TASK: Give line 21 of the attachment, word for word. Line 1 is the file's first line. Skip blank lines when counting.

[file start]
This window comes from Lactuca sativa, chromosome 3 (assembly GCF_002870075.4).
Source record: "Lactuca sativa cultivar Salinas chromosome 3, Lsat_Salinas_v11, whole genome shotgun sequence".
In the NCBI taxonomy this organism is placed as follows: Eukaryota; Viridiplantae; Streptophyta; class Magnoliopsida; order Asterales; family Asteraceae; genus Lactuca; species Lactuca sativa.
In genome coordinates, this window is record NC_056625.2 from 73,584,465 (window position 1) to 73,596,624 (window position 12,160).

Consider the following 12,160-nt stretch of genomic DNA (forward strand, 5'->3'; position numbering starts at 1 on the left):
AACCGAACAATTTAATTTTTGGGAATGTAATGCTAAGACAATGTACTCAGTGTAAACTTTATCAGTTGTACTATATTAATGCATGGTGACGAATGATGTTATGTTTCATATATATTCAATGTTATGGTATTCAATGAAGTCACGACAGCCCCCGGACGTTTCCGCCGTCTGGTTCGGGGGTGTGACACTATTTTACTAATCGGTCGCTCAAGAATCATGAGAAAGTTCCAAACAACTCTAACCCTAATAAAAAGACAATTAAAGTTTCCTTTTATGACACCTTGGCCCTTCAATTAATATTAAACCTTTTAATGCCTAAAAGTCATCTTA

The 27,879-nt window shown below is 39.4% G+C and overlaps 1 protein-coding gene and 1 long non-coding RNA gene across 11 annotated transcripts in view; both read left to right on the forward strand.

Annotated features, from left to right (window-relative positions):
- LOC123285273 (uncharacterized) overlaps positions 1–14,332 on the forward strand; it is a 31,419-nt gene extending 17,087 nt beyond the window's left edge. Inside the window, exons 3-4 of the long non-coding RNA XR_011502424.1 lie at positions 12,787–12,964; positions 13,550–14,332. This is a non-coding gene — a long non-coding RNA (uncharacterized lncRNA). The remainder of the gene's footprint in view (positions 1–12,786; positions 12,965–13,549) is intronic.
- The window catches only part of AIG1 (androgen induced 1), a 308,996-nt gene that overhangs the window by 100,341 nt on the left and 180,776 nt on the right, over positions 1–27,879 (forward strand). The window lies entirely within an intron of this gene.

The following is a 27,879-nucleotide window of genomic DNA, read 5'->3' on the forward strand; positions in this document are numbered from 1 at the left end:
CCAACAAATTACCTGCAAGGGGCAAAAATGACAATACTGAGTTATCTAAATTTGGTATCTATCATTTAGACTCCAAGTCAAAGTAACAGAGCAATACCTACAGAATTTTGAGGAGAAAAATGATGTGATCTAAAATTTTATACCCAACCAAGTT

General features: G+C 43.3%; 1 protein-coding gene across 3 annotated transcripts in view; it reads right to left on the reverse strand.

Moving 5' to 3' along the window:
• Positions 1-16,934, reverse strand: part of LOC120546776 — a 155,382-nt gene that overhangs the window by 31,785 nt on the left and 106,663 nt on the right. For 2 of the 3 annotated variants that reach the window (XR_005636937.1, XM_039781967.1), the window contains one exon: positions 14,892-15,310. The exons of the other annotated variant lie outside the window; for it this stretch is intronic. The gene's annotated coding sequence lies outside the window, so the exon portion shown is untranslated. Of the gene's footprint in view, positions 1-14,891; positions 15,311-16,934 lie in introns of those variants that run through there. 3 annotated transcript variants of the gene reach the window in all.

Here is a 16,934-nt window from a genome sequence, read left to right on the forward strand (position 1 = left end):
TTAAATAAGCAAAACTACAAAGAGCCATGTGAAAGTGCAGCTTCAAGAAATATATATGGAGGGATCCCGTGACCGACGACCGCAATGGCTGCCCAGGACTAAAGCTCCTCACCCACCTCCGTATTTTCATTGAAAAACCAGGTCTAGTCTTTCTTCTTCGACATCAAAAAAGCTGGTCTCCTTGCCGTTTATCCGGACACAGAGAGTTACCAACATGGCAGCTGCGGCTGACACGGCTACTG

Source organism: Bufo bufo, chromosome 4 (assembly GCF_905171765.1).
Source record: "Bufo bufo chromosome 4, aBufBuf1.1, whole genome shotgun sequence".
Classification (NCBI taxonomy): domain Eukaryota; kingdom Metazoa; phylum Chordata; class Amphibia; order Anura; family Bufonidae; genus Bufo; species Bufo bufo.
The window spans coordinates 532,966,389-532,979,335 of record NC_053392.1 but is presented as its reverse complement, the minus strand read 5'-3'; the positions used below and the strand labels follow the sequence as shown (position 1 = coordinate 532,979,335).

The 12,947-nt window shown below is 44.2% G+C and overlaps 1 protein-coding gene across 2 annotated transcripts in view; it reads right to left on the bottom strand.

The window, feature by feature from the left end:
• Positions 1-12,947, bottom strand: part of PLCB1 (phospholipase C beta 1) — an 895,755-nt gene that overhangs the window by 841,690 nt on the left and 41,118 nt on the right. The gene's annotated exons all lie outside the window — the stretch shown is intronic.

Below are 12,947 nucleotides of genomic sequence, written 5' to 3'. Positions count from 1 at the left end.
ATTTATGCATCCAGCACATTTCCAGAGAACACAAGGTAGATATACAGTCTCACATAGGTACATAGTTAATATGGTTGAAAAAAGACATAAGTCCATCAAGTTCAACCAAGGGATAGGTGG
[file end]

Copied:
The window spans coordinates 532,966,389-532,979,335 of record NC_053392.1 but is presented as its reverse complement, the minus strand read 5'-3'; the positions used below and the strand labels follow the sequence as shown (position 1 = coordinate 532,979,335).